I really have grown to love the PDS suspension..I was laughing to myself (reminicing) today as i was working on one... Man in 1998 when I took the first one apart I was shocked, and somewhat skepitcal and held it in high contempt.. Today I can say i've learned more about suspension from this Shock than I have from all the others in at least in total discovery over the last few years.. It's single greatest aclaim is that it is very diffrent.. At times I find myslef comparing whatever I might be working with to what seems most comfortable, today I compare all things to the PDS.. Weird.. In a suspension builders kind of way..

Hope that helps..

Jer
 
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#3
Jeremy, kind of off topic, but just by the way you explain things and go into such detail, I can't help but appreceate what the quality of your work must be. You or one of your associates will definetely be getting the suspension of whatever bike I get next!
 
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#4
Okay Jer, I read that about 6 times and I'm getting a fuzzy picture of what a you're talking about and what a daunting task suspension design is from an engineering point of view.:D

I started ask questions but realized I've homework to do first!:eek:

On a practical level..... How on earth do you convey this information to your Associate Shops? The issues with the PDS system make me reluctant to send it to anybody but you....

Now where did I put that shipping box!?:cool:
 
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Jeremy Wilkey

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#5
WH,
My operations manager,( Barry Wilkey), my other staff, heck my parents even becoime involved.. (You might ever know it but MXT is a faimly business.. :) ) (thats another story....)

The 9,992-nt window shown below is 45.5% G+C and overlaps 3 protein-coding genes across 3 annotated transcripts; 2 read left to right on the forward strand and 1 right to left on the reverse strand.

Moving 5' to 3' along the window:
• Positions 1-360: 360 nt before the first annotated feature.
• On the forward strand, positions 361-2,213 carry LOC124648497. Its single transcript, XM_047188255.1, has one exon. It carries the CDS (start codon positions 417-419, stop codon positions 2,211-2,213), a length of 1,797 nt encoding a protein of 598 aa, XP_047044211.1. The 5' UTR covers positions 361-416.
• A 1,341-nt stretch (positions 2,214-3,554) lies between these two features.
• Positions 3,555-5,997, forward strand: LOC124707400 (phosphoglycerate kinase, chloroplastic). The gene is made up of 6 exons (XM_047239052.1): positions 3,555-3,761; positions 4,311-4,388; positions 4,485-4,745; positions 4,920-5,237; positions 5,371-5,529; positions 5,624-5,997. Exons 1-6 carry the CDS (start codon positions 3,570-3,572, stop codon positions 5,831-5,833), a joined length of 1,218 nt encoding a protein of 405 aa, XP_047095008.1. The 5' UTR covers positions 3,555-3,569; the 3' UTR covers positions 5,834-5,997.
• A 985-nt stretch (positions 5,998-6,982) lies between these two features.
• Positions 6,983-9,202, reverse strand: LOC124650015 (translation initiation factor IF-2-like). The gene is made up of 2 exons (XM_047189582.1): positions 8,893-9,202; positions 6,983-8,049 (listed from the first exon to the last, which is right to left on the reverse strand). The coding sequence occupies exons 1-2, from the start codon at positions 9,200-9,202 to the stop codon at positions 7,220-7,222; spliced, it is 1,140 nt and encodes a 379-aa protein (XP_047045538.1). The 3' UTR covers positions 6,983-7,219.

What I'm saying is this.. We spend massive amounts of time being selected and ultimatley being very selective ourselves. We don't bring people on board who don't have what it takes to deiver high qulaity work and good customer service. We do everything we can to contuinely educate and train SAs and stay on top of any issues. We have formed a solid team, we all have similar goals, and work together on a day to day basis to make the todays happen so tommrow will be here for us.

I'm getting a little out of charachter here so I need to be careful, I don't like to plug MXT directly so I'll wrap this up.. The SA's contribute in there own way honestly I can say that the very information I post on this forum is a direct result of teaching others, and secondly the imput of the SA's as they have critqued me and added good info along the way..

Have no worries... I stand with the rank and file of our team...

Jer
 
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#6
We spend massive amounts of time being selected and ultimatley being very selective ourselves. We don't bring people on board who don't have what it takes to deiver high qulaity work and good customer service. We do everything we can to contuinely educate and train SAs and stay on top of any issues. We have formed a solid team, we all have similar goals, and work together on a day to day basis to make the todays happen so tommrow will be here for us.
Jer, it shows in your work and service. I will stop commenting off topic here now.
 
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#7
Jer,

.) Materials AL won't cut it in this application. The accounting between the 2 pistons. The compression and rebound do overlap in some situations.. Now you double your varibles...
What exactly did you mean by the rebound and compression overlaping in certain situations? I'm a little confused. Also what problems did you encounter useing aluminum? Hope I'm not prying, but I'm rather curious!
 

Jeremy Wilkey

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#8
Bud-man,
The steal shock body of the PDS uses a composite metal piston ring. This ring does not wear well on AL pistons, even harder grades. Secondly the shock piston set-up needs lots of suport so a small Garlock band does not work well either.

The overlap I'm reffering to is the fact that the primary and secondary compression and rebound stacks overlap at times regarldless of needle shaft postion.


Regards,
Jer
 
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#9
Jer,
Thanks! I figured that's what you ment regarding the damping and I also suspected that this was occuring.